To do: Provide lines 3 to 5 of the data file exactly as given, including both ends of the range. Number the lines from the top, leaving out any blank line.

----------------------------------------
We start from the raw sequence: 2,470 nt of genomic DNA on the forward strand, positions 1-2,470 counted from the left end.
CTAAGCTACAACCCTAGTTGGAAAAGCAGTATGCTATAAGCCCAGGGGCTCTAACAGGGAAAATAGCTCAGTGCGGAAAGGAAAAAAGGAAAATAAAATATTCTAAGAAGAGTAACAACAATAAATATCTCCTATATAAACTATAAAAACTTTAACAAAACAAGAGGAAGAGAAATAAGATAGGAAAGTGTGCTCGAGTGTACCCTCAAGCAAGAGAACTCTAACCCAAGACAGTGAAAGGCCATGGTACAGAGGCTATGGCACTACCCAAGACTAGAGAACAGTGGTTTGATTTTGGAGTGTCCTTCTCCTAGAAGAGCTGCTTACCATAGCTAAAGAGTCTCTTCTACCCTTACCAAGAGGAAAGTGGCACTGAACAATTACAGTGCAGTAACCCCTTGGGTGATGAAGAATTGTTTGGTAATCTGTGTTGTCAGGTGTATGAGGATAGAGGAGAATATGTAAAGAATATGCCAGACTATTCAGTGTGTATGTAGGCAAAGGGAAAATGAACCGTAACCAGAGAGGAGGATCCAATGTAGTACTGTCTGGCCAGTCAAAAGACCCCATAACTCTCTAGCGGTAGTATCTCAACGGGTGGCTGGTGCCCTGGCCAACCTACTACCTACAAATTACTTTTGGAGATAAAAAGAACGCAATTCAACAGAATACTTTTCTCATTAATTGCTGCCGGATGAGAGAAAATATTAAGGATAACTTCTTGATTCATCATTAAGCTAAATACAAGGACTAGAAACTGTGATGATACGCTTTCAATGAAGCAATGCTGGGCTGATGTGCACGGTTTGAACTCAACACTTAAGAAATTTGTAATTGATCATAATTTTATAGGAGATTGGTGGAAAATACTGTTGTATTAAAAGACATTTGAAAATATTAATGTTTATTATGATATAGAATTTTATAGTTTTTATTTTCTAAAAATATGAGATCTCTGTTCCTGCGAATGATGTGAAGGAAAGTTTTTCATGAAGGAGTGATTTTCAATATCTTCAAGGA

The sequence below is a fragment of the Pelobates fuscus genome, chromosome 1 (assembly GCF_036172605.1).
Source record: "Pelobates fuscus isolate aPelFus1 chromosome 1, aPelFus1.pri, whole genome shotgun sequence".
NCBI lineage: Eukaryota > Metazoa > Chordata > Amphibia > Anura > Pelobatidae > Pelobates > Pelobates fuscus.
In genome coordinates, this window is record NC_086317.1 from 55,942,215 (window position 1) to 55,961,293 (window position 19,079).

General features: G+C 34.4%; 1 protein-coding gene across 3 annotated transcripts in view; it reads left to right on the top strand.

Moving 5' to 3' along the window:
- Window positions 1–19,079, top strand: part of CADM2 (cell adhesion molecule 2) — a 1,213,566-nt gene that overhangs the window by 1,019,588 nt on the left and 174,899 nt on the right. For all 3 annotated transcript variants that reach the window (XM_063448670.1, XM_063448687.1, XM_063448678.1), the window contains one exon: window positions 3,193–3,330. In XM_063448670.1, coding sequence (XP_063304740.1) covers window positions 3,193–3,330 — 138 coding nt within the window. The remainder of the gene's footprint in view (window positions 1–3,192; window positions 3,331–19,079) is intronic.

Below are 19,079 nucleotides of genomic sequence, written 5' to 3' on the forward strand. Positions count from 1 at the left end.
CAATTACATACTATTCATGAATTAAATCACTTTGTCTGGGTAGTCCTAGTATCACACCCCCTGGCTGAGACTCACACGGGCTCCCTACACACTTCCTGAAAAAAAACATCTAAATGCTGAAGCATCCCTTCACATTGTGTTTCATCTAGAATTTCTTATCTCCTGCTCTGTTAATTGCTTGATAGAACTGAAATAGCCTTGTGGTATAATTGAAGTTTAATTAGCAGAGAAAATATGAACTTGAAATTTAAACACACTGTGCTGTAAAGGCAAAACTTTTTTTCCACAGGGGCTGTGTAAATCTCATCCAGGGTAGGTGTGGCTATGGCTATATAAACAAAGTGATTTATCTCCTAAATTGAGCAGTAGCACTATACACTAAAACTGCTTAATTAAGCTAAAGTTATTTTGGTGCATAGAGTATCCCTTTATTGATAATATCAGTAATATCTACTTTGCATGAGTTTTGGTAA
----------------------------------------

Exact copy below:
The sequence below is a fragment of the Pelobates fuscus genome, chromosome 1 (assembly GCF_036172605.1).
Source record: "Pelobates fuscus isolate aPelFus1 chromosome 1, aPelFus1.pri, whole genome shotgun sequence".
NCBI lineage: Eukaryota > Metazoa > Chordata > Amphibia > Anura > Pelobatidae > Pelobates > Pelobates fuscus.